Most validation schemes require the use of five or more "indicator organisms" to demonstrate the medium's ability to support growth. In addition to aerobic bacteria, anaerobic organisms, yeasts, and molds are usually included. This is an important step since a finding of "no growth detected" is meaningless if the medium was incapable of growing any organisms. This leads to two important points.

First, the indicator organisms are supposedly representative of the types of organisms that will be encountered during the testing, but this is not necessarily true. The indicator organisms are a subset of organisms that are known to grow on properly prepared media, but the organisms contaminating a manufacturing process may not belong to that subset. As a result the quality control laboratory may repeatedly face what appears to be a microbial contamination event despite monitoring cultures that show no growth. It is very important to know what organisms are normally present in the working environment and to include these environmental isolates in a validation program. There is little value in proving that a medium will support the growth of indicator organisms if the environment is full of organisms with very different cultivation requirements.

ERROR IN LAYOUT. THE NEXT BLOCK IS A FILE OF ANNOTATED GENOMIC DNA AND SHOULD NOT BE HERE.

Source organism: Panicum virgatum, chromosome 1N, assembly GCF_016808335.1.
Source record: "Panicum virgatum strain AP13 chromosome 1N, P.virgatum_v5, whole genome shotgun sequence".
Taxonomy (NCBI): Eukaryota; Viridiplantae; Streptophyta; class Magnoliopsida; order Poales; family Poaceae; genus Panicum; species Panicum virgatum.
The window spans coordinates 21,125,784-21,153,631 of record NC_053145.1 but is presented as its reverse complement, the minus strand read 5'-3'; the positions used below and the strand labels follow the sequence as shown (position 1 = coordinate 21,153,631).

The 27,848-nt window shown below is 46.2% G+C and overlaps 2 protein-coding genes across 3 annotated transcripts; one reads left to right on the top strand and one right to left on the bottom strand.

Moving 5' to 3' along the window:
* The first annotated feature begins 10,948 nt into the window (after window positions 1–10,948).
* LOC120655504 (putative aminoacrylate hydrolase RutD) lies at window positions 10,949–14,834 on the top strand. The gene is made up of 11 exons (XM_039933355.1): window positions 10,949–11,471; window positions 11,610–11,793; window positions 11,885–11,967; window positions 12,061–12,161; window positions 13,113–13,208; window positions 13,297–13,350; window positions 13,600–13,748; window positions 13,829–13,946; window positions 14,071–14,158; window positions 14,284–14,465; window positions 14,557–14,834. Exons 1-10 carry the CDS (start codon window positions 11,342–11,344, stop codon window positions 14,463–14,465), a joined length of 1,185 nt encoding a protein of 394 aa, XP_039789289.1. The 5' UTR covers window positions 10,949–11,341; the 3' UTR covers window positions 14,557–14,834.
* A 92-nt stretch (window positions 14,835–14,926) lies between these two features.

The second issue involves media handling. The qualification or validation study may require autoclaving the medium and then pouring culture plates as the autoclaved material cools. In laboratories with a low testing load, the excess material is often poured into large tubes or culture flasks to cool and solidify and then stored for future use, usually in a refrigerator. However, when future testing is done, the second heating of the medium may not be captured in the qualification or validation check and may not even be mentioned in the test procedure. If the agar is melted under gentle conditions and quickly poured, there may be no problem, but in some cases, technicians have placed the flasks in microwave ovens to heat the medium while taking a short break. With a powerful microwave oven it is easy to boil the medium for an unknown period of time. This can destroy nutrients or produce toxic or inhibitory substances. Consequently, in laboratories where this second heating is a common practice, this procedure must be captured in the validation and described exactly in the test procedures.